There was a discussion recently about deals on Craigslist, and how to spot a fake.
Here is the information they post to help people avoid getting scammed, thought Id post it for you.
Don't fall for a scam. Use these common sense rules from Craigslist to stay safe:
* ONLY DEAL LOCALLY WITH FOLKS YOU CAN MEET IN PERSON - follow
this one simple rule and you will avoid 99% of the scam attempts
* NEVER WIRE FUNDS VIA WESTERN UNION, MONEYGRAM or any other
wire service - anyone who asks you to do so is a scammer.
* FAKE CASHIER CHECKS & MONEY ORDERS ARE COMMON, and BANKS WILL
CASH THEM AND THEN HOLD YOU RESPONSIBLE when the fake is
discovered weeks later.
* NEVER GIVE OUT FINANCIAL INFORMATION (bank account number,
social security number, eBay/PayPal info, etc.)
* AVOID DEALS INVOLVING SHIPPING OR ESCROW SERVICES
* ONLY A SCAMMER WILL "GUARANTEE" YOUR TRANSACTION. CRAIGSLIST IS NOT INVOLVED IN ANY TRANSACTION, and does not handle payments, guarantee transactions, provide
escrow services, or offer "buyer protection" or "seller certification".
3) Finally, never forget what your momma taught you: If it
sounds too good to be true... it probably is! If you have
concerns about an offer you received, demand to speak to the person on the phone, 99% of the time, they will never contact you again after you do that.
I was lookin at a Stratos last wk before I bought the boat I have now. It was on craigslist and the guy is local. He was gonna let me test run it and everything but when I found out he still had a lien on the boat and I told him my bank would want to know that so they could send a payoff check. After that he kinda back peddled and said he called his bank and they said he would have to be the one that paid it off. Don't think so pal I ain't gonna give you $25000 and hope you go pay it off. Needless to say I didn't buy a Stratos.
Honestly I was just about to lay into him! I'm glad he disappeared. I can't stand that crap and when Chris said that about the prince I was cracking up! And $75k is nuts! If he would have said 20k I would have sent him that all day long for a sweet wrap! lol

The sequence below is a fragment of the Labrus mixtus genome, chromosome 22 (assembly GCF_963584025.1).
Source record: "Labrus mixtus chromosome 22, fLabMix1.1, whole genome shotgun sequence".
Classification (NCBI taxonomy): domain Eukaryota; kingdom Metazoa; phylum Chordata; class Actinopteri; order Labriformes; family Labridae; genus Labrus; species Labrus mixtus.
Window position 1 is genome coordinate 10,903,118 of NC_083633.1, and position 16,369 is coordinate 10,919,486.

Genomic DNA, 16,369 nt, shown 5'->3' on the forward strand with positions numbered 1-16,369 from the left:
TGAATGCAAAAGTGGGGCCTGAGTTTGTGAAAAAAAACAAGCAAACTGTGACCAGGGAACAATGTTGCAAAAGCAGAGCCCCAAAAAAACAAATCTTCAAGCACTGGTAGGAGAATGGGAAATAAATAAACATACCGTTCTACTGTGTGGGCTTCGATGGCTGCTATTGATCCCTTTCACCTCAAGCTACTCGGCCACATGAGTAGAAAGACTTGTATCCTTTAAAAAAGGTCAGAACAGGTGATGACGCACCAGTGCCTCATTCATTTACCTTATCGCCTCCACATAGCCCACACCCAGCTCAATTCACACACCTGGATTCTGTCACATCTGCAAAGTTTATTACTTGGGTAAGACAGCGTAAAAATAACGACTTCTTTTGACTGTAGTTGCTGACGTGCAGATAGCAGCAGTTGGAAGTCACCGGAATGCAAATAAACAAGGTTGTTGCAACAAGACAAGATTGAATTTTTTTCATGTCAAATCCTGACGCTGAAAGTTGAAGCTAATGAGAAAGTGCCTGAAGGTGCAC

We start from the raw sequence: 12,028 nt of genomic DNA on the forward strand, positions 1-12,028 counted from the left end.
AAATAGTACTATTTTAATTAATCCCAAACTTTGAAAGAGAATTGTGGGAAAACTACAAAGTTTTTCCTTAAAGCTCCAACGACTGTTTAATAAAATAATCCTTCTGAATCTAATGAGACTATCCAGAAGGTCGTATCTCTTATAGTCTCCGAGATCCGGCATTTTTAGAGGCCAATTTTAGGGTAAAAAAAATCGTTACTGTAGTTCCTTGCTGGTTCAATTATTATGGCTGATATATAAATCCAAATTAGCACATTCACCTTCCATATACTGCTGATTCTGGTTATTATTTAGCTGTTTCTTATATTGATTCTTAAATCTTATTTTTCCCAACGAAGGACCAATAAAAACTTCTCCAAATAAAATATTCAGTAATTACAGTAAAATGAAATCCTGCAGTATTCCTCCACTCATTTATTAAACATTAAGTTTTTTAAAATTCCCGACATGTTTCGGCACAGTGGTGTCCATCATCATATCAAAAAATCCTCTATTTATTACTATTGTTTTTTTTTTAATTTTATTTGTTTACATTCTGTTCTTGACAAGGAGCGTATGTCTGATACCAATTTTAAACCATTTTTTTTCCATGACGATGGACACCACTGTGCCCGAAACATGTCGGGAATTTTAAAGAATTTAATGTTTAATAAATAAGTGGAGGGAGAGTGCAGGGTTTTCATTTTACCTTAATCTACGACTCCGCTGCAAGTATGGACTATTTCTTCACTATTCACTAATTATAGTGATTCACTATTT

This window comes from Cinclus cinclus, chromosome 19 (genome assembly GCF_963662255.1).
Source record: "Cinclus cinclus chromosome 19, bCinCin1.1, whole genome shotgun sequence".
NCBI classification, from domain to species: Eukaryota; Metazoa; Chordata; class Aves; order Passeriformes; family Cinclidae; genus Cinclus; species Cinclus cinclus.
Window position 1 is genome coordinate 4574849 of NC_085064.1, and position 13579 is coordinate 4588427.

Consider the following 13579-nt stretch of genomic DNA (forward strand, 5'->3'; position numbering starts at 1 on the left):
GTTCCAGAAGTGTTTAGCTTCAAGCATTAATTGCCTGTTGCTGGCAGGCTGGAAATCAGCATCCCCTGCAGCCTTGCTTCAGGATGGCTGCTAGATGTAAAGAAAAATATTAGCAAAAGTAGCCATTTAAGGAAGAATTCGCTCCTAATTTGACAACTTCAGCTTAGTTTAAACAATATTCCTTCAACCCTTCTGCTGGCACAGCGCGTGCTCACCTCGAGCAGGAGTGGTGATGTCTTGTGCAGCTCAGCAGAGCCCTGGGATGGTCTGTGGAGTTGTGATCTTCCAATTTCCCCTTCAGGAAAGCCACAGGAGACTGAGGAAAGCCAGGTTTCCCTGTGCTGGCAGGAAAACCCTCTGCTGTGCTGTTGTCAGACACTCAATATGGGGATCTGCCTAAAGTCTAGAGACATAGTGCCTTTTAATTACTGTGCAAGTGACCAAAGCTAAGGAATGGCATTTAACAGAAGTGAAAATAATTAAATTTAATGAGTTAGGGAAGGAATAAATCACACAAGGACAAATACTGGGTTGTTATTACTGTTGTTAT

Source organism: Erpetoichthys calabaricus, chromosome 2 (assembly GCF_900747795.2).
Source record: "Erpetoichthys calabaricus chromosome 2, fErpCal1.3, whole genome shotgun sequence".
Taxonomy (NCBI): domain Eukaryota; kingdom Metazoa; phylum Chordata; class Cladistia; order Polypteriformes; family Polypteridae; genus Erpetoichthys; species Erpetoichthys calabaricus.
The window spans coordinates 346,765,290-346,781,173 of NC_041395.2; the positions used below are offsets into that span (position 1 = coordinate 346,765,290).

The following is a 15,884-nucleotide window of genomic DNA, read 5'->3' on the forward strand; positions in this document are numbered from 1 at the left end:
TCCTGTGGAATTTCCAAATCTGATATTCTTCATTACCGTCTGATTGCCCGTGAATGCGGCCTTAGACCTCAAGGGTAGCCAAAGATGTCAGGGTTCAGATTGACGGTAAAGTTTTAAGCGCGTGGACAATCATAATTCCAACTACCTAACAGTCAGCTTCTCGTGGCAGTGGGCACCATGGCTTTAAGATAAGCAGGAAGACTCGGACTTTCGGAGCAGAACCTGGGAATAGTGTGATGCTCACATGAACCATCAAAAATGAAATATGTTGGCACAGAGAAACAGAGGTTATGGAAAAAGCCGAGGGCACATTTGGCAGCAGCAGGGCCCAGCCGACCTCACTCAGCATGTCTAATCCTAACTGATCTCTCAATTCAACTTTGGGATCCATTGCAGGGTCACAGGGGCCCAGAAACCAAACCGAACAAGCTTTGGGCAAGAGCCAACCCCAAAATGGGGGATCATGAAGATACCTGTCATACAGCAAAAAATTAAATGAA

I saw a post from a good friend on Facebook yesterday. Someone had actually listed HER house "For Rent" on Craigslist. The rental price and amenities indeed made it sound "too good to be true."
Apparently the scammer was expecting someone to pay them the rental deposit in advance. The ad had apparently been running (with a photo of her house) for 20 days before another friend happened to run across it and alerted her. She and a couple of others "Flagged" the ad and it was taken down shortly thereafter.
Just to add to that 95% of the time they want you to email them, they may even send you a text saying please email more pics or info. The chances of you actually talking to one of these people is very rare if not impossible.
My latest encounter with one I was selling an old foxbody mustang that I had robbed parts from and was selling the rest of it. I got a phone call and someone said yes I am calling about your mustang you have for sale, as they where saying this it sounded like their phone was cutting out and the call ended before I could say much at all. Then I get a text from them. At this point it seems legit, I have actually heard someone on the phone before the text so it must be a real person. Looking back now, I realize this was just a recording.